The creation of energy-efficient buildings that maintain thermal comfort is a major goal of architectural design. The study on the interrelation of vent location and window properties on indoor thermal conditions and energy performance is still needed. With the rapid development of building window technologies, such combined effects have become more complex. This work using computational fluid dynamics examines airflow patterns, temperature distributions, thermal comfort indices and corresponding heat transfers through exterior windows in an office unit during summer and winter seasons. Our results indicate that, buildings with low-insulated windows, above-the-window air register and under-the-window air register, have obvious advantages in forming comfortable conditions in summer and winter, respectively. Building with highly insulated windows, the central-ceiling placement of air supply vents is capable of merging airflows for the entire room, providing appropriate indoor thermal conditions and significant savings in energy use. The percentage of occupants dissatisfied with the thermal conditions achieved is slightly higher than best performances achieved in other reference models but still within recommended limits. The findings from this research provide an improved understanding of how thermal comfort and energy issues could change in response to different vent locations and types of building windows.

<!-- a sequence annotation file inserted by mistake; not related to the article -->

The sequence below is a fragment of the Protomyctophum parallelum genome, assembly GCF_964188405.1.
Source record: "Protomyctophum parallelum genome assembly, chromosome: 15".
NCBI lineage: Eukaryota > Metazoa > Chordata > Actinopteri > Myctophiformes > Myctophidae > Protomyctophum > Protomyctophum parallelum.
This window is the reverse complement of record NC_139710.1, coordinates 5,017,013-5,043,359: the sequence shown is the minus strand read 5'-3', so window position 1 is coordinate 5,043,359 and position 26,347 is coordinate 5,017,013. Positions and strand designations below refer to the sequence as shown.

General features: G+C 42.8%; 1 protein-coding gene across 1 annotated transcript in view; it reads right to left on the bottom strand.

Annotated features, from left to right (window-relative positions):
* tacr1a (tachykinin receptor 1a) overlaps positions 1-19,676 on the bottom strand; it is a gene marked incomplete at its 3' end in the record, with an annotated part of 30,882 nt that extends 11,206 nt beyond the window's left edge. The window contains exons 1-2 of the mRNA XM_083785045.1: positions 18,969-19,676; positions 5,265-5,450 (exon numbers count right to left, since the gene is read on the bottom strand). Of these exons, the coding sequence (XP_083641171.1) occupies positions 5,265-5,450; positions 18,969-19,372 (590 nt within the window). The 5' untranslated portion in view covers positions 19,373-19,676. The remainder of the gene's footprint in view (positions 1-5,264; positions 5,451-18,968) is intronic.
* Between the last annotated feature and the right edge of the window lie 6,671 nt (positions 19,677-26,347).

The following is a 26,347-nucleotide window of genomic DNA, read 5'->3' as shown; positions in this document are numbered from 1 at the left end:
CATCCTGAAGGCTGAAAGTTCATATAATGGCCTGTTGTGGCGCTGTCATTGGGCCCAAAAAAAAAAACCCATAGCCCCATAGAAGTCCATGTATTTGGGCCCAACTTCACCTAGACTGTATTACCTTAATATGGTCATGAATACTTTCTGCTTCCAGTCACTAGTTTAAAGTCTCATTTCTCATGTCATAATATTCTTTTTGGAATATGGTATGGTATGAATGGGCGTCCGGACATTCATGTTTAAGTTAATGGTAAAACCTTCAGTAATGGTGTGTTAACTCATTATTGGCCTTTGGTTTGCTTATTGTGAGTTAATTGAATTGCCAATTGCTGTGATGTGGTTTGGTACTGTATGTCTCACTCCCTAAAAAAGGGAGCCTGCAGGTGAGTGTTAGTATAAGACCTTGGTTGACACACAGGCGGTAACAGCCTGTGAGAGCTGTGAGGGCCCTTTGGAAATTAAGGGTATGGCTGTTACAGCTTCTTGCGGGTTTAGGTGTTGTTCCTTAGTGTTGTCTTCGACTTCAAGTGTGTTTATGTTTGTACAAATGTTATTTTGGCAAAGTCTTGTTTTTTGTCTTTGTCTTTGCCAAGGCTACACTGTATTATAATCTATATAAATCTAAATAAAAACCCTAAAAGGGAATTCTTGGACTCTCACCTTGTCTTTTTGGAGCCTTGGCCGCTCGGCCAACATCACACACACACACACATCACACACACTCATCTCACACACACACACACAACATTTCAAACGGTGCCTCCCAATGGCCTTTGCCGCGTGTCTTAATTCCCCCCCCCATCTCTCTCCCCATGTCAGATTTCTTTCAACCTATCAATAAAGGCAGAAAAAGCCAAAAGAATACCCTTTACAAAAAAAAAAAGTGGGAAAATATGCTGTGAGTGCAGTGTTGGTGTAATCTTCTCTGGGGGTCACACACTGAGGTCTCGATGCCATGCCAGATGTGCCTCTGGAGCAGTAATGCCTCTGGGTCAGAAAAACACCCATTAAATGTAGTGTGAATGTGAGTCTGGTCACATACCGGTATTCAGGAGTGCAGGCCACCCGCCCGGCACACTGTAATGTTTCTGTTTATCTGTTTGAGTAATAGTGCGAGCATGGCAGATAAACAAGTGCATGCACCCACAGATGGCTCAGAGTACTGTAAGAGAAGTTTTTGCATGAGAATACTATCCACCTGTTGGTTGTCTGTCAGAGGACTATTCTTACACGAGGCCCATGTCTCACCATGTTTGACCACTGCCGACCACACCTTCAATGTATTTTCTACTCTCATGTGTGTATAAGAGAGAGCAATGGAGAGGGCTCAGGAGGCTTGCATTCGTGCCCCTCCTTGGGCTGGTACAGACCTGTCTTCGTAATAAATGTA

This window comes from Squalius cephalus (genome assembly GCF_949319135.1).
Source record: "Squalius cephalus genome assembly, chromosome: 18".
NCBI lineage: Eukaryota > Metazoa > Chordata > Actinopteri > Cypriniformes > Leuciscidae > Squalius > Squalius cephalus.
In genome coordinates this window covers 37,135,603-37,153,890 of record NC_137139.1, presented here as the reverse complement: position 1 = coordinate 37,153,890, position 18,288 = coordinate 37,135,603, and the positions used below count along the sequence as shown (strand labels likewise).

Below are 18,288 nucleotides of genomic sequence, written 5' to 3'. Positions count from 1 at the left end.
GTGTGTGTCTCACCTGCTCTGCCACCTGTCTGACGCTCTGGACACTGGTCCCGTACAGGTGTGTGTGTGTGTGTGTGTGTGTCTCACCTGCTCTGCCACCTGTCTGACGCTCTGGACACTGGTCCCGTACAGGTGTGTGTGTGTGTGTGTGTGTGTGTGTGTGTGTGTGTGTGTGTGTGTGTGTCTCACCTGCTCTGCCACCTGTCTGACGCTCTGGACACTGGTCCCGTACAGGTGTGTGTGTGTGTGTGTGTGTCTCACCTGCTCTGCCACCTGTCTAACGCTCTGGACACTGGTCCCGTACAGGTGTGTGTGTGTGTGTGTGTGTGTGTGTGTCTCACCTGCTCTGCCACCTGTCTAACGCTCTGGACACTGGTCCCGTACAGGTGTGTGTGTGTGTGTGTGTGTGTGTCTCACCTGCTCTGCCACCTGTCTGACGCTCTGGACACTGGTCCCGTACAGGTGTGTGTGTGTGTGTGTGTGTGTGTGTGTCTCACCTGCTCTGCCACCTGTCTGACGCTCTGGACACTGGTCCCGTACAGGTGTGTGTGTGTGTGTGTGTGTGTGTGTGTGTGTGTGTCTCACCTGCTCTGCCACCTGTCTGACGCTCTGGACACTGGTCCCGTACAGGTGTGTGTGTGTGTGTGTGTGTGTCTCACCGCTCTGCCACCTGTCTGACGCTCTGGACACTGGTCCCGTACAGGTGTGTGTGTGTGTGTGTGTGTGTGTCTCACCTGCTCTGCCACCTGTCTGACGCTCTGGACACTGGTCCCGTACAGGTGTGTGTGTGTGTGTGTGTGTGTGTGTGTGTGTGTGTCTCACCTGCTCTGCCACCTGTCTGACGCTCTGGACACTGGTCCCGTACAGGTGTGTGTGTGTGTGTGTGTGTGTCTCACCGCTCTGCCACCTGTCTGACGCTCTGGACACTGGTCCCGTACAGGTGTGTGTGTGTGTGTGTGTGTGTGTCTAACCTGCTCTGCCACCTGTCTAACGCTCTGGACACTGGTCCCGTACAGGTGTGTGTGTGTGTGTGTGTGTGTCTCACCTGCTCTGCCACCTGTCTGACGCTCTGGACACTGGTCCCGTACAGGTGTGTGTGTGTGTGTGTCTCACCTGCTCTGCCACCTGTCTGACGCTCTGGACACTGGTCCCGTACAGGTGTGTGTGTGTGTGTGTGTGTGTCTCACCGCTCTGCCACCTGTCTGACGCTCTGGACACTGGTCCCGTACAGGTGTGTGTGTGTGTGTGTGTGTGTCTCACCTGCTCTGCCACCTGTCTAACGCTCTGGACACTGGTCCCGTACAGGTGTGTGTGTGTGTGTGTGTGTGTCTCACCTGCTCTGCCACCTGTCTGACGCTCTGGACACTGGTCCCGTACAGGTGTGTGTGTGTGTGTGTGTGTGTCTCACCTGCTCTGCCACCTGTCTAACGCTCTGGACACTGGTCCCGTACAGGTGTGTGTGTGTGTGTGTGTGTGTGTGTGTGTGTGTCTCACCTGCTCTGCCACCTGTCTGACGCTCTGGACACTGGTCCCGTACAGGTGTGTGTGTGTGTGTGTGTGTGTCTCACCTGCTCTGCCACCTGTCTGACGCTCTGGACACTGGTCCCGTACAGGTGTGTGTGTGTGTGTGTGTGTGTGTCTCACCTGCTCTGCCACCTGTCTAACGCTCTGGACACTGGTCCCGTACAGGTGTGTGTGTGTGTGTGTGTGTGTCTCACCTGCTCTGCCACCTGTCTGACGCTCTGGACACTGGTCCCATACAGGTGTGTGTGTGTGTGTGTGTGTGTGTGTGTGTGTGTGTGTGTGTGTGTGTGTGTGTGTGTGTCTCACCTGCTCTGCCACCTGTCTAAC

All Science Journal Classification (ASJC) codes
- Public Health, Environmental and Occupational Health